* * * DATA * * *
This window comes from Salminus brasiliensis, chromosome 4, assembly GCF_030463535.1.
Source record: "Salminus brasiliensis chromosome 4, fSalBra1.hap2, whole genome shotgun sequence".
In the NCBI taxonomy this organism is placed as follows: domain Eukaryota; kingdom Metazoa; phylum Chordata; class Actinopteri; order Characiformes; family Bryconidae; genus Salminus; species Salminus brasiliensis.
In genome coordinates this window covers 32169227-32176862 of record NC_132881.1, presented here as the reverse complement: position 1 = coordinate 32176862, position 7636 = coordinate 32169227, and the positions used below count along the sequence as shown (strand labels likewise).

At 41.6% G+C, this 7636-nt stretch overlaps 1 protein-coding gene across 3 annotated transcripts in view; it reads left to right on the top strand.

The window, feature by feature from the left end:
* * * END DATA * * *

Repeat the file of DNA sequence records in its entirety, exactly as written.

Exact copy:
This window comes from Salminus brasiliensis, chromosome 4, assembly GCF_030463535.1.
Source record: "Salminus brasiliensis chromosome 4, fSalBra1.hap2, whole genome shotgun sequence".
In the NCBI taxonomy this organism is placed as follows: domain Eukaryota; kingdom Metazoa; phylum Chordata; class Actinopteri; order Characiformes; family Bryconidae; genus Salminus; species Salminus brasiliensis.
In genome coordinates this window covers 32169227-32176862 of record NC_132881.1, presented here as the reverse complement: position 1 = coordinate 32176862, position 7636 = coordinate 32169227, and the positions used below count along the sequence as shown (strand labels likewise).

At 41.6% G+C, this 7636-nt stretch overlaps 1 protein-coding gene across 3 annotated transcripts in view; it reads left to right on the top strand.

The window, feature by feature from the left end: